For those of you that don’t know, I’m actually an English Major, with a great love of literature and theater. For the past 14 years I’ve been reporting on the mortgage industry, but before that I got my Master’s Degree in English and taught seventh and ninth grade. Covering the mortgage industry has ben an amazing adventure for me that peaked with me creating PROGRESS in Lending.
Why did I start this company? Because I felt at that time, and still do today, that the mortgage industry needs a place for thought leaders to come and express their ideas to encourage the whole industry to innovate, evolve and progress. Today I’m going to merge both the world of great literature and mortgage lending to make what I think is a very important point.
For those you that don’t know, Moby-Dick; or, The Whale (1851) is a novel written by Herman Melville in 1851. It is considered an outstanding work of Romanticism and American Renaissance. In the novel, Ishmael narrates the monomaniacal quest of Ahab, captain of the whaler Pequod, for revenge on Moby Dick, a white whale, which on a previous voyage destroyed Ahab’s ship and severed his leg at the knee. Although the novel was a commercial failure and out of print at the time of the author’s death in 1891, its reputation as a Great American novel grew during the twentieth century.
D.H. Lawrence called it “one of the strangest and most wonderful books in the world,” and “the greatest book of the sea ever written.” In fact, “Call me Ishmael” is one of world literature’s most famous opening sentences.
The product of a year and a half of writing, the book is dedicated to Nathaniel Hawthorne, “in token of my admiration for his genius,” and draws on Melville’s experience at sea, on his reading in whaling literature, and on literary inspirations such as Shakespeare and the Bible. The detailed and realistic descriptions of whale hunting and of extracting whale oil, as well as life aboard ship among a culturally diverse crew, are mixed with exploration of class and social status, good and evil, and the existence of God.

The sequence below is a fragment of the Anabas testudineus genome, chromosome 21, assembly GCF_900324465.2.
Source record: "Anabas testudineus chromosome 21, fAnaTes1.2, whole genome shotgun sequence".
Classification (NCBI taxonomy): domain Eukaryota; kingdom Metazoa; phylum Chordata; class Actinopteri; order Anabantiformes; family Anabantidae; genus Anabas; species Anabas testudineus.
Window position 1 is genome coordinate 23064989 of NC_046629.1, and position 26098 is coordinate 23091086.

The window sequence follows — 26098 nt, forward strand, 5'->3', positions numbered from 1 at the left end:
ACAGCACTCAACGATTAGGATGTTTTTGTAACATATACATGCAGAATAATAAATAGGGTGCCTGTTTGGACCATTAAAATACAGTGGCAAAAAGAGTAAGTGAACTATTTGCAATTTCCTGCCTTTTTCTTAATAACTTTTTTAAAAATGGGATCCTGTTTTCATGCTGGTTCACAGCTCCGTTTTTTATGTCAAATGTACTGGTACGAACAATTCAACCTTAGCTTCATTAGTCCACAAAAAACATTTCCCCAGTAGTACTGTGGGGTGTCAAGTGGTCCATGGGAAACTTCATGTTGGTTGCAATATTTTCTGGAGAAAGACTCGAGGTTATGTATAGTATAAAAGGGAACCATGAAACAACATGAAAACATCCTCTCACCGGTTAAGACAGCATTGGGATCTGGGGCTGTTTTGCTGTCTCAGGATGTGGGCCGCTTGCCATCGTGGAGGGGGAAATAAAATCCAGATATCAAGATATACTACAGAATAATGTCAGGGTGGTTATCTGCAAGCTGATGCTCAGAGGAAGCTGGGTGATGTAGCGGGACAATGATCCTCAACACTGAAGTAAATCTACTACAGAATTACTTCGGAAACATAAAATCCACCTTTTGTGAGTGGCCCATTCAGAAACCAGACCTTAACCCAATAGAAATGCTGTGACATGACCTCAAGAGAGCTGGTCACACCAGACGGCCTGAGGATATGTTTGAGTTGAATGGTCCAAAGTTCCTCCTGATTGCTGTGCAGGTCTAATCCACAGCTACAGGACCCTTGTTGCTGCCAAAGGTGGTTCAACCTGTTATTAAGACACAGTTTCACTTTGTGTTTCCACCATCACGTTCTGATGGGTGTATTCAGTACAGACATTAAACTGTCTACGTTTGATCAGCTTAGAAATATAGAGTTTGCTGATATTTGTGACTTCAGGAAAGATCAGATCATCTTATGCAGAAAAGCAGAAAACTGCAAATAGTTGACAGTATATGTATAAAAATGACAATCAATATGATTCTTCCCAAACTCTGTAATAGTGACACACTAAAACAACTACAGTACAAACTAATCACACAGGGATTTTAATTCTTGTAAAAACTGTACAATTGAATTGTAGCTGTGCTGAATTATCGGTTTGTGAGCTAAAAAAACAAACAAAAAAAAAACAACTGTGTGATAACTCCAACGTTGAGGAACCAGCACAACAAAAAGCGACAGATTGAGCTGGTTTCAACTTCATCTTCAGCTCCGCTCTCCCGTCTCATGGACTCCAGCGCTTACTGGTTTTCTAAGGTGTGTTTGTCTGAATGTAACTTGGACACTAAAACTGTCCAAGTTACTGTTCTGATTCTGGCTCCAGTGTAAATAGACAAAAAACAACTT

In addition to narrative prose, Melville uses styles and literary devices ranging from songs, poetry and catalogues to Shakespearean stage directions, soliloquies and asides.
In the end of the story, Ahab plants his harpoon in the whale’s flank. Moby Dick smites the whaleboat, tossing its men into the sea. Only Ishmael survives. The whale now fatally attacks the ship. Ahab then realizes that the destroyed ship is actually the hearse made of American wood in Fedallah’s prophesy that was discovered earlier in the story. The whale returns to Ahab, who stabs at him again. The line loops around Ahab’s neck, and as the stricken whale swims away, the captain is drawn with him out of sight.
In the words of scholars John Bryant and Haskell S. Springer, “Moby-Dick is a classic because it defies classification.” It is “both drama and meditation: it is a tragedy and comedy, a stage play and a prose poem,” they say, and add that it is “essay, myth, and encyclopedia.”
Now that I’ve probably put you to sleep talking about what others have said about Moby-Dick, I’ll come to the point. This is a tale of a great captain that is so blinded by revenge that in the end he perishes. Why? Because Ahab refuses to change course. I hope mortgage lenders learn a thing or two from this.
What do I mean? Many lenders are preoccupied with compliance. Surely compliance is important. However, if lenders don’t use the burden of compliance as a way to look at their whole process and actually improve it, I fear they will go the way of Ahab.
If we look at the new disclosure rule set to go into effect of August as an example, I fear that too many lenders see this as just a forms issue. It’s not. It’s bigger then that. Lenders need to look at each new rule as a singular rule, but also as a way to improve the way they transact business as a whole. Don’t be so blinded by compliance that you let it get the better of you and ultimately cause your demise.
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